The most useful textbook & academic posts of the week: December 8, 2017
This week our collection of articles from around the web contains innovative practices and changes in the publishing industry, suggestions for Open Education, ways to repurpose your finished research into a journal article, academic friendships, social media impacts on author and publisher success, and actions to reduce predatory publishing practices.
As we come to the end of the first week of December, a month where many of our writing projects are faced with increased struggle as academic terms come to an end, remember the words of Nona Mae King, “Writing is more than a gift. It is a struggle that blesses those who see it through to the end.”
In a bold move designed to lower student costs and improve access to learning, Cengage, an education and technology company, today announced Cengage Unlimited. This first-of-its-kind subscription gives students access to all the company’s digital higher education materials—more than 20,000 products across 70 disciplines and more than 675 courses—for $119.99 a semester, no matter how many Cengage materials they use.
The first-ever W3C Publishing Summit took place in San Francisco, November 9 to 10, to discuss how web technologies are shaping publishing today, tomorrow, and beyond. Publishing and the web interact in innumerable ways. The Open Web Platform and its technologies have become essential to how content is created, developed, enhanced, discovered, disseminated, and consumed online and offline.
Taylor & Francis Group and the Mathematical Association of America (MAA) are pleased to announce their new publishing partnership beginning in 2018. Taylor & Francis Group will publish three journals on behalf of the association: The American Mathematical Monthly, College Mathematics Journal, and Mathematics Magazine, as well as one of the association magazines, Math Horizons.
When we hear a phrase such as “open education,” we may wrongly think of unstructured content and unreliable sources, which leads to questions of educational value, credibility, and stability. Thwarting these concerns, EdBooks has created an open model for general education that is content-rich and sustainable while remaining financially viable.
The perspectives of publishing consultants on five questions regarding trends and challenges in the scholarly publishing industry.
When I hear the term OER, I don’t automatically leap to “Open Educational Resources.” Perhaps it just doesn’t trip off my metaphorical tongue. Instead, my brain automatically translates it to “free online stuff to use in my classroom.”
Because of the typical high prices of textbooks, students have increasingly been turning to rental options or the used textbook market, and are able to find more and more resources online. In response, some commercial publishers are adapting their models to provide all-inclusive access options that offer students direct access to textbooks at a far lower price, and some universities report success with such initiatives.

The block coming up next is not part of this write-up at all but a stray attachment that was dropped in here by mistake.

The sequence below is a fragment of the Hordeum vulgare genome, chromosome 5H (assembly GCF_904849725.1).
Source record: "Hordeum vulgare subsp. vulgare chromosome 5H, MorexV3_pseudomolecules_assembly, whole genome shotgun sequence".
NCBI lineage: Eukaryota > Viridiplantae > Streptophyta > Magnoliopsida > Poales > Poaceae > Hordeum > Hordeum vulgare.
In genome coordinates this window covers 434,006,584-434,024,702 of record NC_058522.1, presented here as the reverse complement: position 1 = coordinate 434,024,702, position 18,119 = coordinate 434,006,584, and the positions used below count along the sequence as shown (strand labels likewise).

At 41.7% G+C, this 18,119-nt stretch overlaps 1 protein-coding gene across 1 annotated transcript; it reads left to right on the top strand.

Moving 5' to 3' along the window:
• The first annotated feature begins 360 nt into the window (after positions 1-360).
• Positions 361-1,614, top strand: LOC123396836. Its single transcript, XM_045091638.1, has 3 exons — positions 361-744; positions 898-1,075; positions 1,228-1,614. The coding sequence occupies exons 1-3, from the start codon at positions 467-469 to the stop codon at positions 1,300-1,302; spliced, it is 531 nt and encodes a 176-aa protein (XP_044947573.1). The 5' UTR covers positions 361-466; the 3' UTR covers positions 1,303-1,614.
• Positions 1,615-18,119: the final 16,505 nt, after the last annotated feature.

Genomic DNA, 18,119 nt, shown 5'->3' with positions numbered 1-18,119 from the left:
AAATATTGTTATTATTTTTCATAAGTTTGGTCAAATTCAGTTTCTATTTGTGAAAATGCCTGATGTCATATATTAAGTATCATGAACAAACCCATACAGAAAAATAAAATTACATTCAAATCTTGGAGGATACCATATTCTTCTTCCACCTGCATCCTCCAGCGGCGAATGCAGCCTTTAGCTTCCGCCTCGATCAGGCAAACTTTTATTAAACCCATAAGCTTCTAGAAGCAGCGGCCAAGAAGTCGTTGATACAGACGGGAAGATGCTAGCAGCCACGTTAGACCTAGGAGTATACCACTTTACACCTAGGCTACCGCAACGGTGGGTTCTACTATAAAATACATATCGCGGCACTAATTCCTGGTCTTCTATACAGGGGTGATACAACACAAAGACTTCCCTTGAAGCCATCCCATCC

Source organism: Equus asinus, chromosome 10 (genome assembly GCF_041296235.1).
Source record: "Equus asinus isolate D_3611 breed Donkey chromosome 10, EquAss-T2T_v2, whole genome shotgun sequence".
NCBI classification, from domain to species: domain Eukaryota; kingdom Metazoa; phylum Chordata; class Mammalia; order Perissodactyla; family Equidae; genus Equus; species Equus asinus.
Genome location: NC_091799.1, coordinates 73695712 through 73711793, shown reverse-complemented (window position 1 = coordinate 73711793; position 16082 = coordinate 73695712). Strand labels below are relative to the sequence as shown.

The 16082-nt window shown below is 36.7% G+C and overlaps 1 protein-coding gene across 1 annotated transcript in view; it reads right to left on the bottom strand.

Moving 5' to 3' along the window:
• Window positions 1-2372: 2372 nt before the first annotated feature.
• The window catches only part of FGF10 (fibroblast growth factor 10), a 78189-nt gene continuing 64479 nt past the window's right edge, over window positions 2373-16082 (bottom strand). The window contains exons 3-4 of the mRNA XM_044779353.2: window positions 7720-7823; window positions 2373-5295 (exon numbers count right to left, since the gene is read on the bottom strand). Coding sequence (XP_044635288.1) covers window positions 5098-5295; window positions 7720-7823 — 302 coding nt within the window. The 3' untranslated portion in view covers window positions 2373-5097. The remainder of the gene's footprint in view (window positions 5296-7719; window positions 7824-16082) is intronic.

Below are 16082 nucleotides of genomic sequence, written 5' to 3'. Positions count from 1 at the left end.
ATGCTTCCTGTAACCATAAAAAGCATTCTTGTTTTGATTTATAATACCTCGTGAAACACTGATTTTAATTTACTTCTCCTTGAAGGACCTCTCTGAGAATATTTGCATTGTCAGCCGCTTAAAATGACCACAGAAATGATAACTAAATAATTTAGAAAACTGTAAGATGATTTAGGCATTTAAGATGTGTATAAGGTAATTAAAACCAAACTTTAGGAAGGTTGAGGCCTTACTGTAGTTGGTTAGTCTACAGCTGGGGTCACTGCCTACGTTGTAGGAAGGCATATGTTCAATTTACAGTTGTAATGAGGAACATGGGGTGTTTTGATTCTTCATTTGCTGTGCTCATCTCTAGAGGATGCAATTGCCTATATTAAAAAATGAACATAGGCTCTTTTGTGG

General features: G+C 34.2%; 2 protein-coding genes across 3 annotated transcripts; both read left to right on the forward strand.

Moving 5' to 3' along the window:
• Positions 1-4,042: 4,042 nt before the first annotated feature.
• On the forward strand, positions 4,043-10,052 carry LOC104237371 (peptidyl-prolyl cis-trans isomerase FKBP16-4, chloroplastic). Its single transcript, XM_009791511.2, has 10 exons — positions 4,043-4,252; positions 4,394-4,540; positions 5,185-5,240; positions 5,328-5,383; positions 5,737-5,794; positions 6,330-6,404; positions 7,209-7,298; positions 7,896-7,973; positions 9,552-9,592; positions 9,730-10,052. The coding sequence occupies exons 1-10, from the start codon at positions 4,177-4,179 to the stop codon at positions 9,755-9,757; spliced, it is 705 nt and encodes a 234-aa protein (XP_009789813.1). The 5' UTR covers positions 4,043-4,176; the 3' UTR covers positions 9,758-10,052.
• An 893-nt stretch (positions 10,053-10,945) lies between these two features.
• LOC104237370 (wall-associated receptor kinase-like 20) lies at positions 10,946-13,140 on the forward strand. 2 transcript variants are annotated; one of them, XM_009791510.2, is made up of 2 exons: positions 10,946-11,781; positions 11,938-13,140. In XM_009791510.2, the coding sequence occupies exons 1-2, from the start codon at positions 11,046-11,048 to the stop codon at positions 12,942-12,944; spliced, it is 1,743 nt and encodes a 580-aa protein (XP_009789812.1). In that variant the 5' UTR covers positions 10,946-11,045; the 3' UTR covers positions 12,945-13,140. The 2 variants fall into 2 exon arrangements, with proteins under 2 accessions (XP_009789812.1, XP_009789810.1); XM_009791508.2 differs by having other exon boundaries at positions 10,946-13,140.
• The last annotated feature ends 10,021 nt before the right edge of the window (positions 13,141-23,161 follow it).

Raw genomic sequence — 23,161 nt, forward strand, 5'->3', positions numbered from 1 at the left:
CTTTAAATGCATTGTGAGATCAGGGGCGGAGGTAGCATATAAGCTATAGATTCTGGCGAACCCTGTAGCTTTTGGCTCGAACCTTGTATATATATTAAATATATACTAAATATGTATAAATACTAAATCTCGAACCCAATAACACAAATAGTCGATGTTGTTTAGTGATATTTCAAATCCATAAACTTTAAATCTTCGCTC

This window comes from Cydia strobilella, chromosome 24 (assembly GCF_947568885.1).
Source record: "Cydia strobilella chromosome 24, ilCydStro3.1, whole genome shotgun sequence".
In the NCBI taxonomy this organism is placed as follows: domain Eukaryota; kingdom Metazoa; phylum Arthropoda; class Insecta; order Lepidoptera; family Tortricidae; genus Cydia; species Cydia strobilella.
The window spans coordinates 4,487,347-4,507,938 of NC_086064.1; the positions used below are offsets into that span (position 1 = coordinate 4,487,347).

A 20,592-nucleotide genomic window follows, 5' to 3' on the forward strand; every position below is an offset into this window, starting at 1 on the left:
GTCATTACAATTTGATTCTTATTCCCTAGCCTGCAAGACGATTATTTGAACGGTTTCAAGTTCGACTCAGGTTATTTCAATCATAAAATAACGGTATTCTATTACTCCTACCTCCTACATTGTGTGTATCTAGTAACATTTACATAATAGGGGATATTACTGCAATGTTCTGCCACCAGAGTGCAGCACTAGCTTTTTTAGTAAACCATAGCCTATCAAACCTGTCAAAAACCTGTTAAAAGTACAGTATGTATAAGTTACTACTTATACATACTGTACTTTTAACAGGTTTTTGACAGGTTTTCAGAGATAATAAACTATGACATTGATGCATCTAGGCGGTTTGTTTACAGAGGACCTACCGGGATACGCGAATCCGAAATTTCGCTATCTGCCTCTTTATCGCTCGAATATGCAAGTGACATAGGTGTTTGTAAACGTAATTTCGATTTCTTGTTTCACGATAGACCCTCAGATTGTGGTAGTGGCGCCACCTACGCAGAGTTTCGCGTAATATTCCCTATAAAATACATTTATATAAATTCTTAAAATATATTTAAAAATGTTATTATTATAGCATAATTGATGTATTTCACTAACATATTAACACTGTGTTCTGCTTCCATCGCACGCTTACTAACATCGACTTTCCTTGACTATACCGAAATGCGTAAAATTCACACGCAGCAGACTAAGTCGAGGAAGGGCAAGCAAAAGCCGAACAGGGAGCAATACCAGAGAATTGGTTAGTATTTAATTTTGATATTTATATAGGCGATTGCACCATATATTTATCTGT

Scholars push for free access to online citation data, saying they need and deserve access to the reference data they helped create.
More than three quarters of published journal articles—114 million on the World Wide Web alone, by one (lowball) estimate—are only available if you are affiliated with an institution that can afford pricey subscriptions or you can swing $40-per-article fees. In the last several years, though, scientists have made strides to loosen the grip of giant science publishers. They skip over the lengthy peer review process mediated by the big journals and just … post. Review comes after.
It’s often tricky to work out how to turn a piece of finished research into a journal article. Or two. Or even three. This trickiness is in part because it’s hard to get your head out of the whole that you’ve constructed – the completed report or chapters took ages to put together and make coherent. It’s too hard and too much to think of unpicking the argument again.
An interesting article by Dr. Helen Kara on the use of cartoons, comics, and graphic novels in research and academia.
Personal relationships can provide untapped creative spaces for boundary-spanning work, writes Jeffrey Nesteruk, and the silos we most need to overcome might be ourselves.
Just like the about page on your website, this is where Amazon browsers go when they want to know more about you. Say for example they’re browsing for information about business branding, and they find your new book. If you’re an unknown to them, it’s hard to know if you have the information they’re looking for. That’s where your author page comes in.
Previous research has shown that researchers’ active participation on Twitter can be a powerful way of promoting and disseminating academic outputs and improving the prospects of increased citations. But does the same hold true for the presence of academic journals on Twitter?
In an interesting and potentially significant move for the scholarly publishing world, the U.S. District Court for the District of Nevada has granted a preliminary injunction against a major journal publisher and conference organizer in response to a complaint by the Federal Trade Commission (FTC).
In this interview, Kelly Cobey and Larissa Shamseer (both of the Centre for Journalology, Ottawa Hospital Research Institute) share their thoughts on what is meant by the term “illegitimate journal”, why these publications are proving so successful at attracting authors, and the community actions needed to stop their spread.